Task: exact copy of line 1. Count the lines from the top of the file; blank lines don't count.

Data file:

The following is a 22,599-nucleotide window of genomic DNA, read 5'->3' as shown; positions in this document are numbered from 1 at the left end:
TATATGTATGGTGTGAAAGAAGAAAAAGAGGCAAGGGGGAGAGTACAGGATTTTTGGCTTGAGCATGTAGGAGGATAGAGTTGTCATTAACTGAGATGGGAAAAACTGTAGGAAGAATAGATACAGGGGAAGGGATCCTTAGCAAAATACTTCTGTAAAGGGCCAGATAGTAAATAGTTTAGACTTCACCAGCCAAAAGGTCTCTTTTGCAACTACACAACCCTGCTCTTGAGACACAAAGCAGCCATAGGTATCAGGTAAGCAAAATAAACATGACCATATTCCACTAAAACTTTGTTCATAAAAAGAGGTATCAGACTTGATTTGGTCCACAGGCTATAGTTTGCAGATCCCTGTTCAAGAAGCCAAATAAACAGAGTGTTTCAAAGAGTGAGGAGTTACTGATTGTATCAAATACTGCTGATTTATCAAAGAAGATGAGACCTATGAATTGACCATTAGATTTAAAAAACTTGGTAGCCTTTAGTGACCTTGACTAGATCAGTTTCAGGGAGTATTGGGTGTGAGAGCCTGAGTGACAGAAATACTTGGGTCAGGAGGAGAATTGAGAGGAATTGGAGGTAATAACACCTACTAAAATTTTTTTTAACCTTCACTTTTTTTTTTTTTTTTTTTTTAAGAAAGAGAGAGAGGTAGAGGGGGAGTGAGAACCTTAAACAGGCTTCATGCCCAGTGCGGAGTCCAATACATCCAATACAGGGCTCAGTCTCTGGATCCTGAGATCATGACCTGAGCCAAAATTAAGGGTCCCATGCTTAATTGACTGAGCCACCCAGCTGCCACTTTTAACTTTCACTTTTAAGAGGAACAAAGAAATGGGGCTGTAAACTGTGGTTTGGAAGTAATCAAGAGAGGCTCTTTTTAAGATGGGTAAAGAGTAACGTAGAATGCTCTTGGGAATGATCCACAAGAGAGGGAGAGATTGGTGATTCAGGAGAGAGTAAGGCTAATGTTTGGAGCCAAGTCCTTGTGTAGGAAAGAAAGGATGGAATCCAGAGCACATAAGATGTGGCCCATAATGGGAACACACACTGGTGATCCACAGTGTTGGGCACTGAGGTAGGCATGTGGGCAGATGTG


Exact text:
The following is a 22,599-nucleotide window of genomic DNA, read 5'->3' as shown; positions in this document are numbered from 1 at the left end: